Never before in the history of humanity has the quality of life improved so much, so fast, for so many people. Thanks to what has been achieved over the last 15 years, we are within a generation of a world without extreme poverty.
That might sound like an overstatement, but it really isn’t.
This week the world will come together at the United Nations in New York to agree on a new set of Global Goals, the Sustainable Development Goals, which will shape the world’s fight against poverty for the next 15 years. Bill and I believe that these goals are key to empowering the world’s poorest people to lead healthy and prosperous lives. We believe this not just because we’re optimistic people; we believe it because we have quantifiable, externally verifiable proof that ambitious goal-setting works, proof we’ve discovered because the world has done this before.
These Global Goals are the successors to the Millennium Development Goals (MDGs), the most successful undertaking to beat poverty in history. When the UN agreed them back in 2000 it is fair to say that they were met with some scepticism, but the progress since then has been remarkable. It’s unfortunate that so few people know about it, so I’d like to highlight three points that show just how far we have come.
First, since 1990, extreme poverty, child mortality and deaths from malaria have been cut in half. Maternal mortality has been almost halved and new HIV infections are down 40 per cent. Just think about that for a second, that’s 1 billion people no longer living in extreme poverty, 6 million children growing up and going to school who in 1990 wouldn’t have lived to their first birthday, 6.2 million people who would otherwise have died of malaria. That, to me, is pretty amazing progress.
Second, in spite of what you might have heard, Africa has been a phenomenal success story. Of the 20 countries which made the greatest progress on the MDGs, 15 were from Africa. As a case in point, Ethiopia is on track to meet all eight of the MDGs, including halving poverty and cutting child deaths by two thirds, after recording some of the lowest levels of human development before the year 2000.
And, third, in case you think there isn’t room for further improvement, things are getting better and faster than ever. Africa’s child death rates are dropping five times faster now than in the 1990s. Rwanda’s progress on reducing child mortality is the fastest in recorded history.
Of course there are many reasons for this progress – technology has advanced and economies have grown – but it would’t have happened without the MDGs. The clear, time-bound targets to improve the lives of the world’s poorest people with a deadline of 2015 galvanised governments, donors, the private sector, non-governmental organisations and community groups.
And so now, hopefully, it sounds like less of an overstatement when I say to you that yes, for the first time in history we are within a generation’s reach of ending extreme poverty. The world still has a way to go to reach that target but with the success of the MDGs we now have a proven global model for achieving progress. We know what works and what doesn’t work.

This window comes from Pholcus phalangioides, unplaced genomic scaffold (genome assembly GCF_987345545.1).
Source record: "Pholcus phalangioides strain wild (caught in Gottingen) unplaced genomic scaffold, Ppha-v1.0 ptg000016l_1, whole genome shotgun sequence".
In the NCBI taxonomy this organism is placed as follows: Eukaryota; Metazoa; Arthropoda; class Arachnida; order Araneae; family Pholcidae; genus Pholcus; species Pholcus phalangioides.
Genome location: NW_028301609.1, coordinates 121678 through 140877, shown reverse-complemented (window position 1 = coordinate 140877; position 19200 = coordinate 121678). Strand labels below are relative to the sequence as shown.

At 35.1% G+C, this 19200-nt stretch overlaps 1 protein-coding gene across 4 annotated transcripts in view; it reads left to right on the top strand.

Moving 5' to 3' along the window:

The next 15 years must be about investing in women, girls and children.
For example, we know that we need to do more to support women, and girls and children. Investing in their health is one of the smartest things we can do. When women are healthy, educated and have control of their lives, they can take advantage of economic opportunities and achieve long-lasting benefits for their families, communities and countries.
Just look at some of the numbers. The number one cause of death for girls aged 15to 19 is childbirth. So investing in family planning and maternal health can save the lives of hundreds of thousands of young girls.
Women spend 90 per cent of their income on their families while men spend 30 to 40 per cent. So helping women to get the skills they need to earn a living helps not only them, but also their sons, daughters and husbands.
And for every 10 per cent more girls that go to school, a country’s GDP increases by an average of 3 per cent. So sending a girl to school helps an entire country to develop.
All of this is why the Gates Foundation, alongside many governments, will be spending the next 15 years focusing on making sure that women and girls are at the heart of the SDG agenda. It’s why we have to continue to invest in the long term as it is only by tackling the root causes of economic underdevelopment that we can build a future where healthy, educated people can control their own destinies, and create safe, prosperous lives for their families, communities and countries.
Given what we have achieved so far, it would be difficult to overstate what’s possible.
Melinda Gates is co-chair of the Bill & Melinda Gates Foundation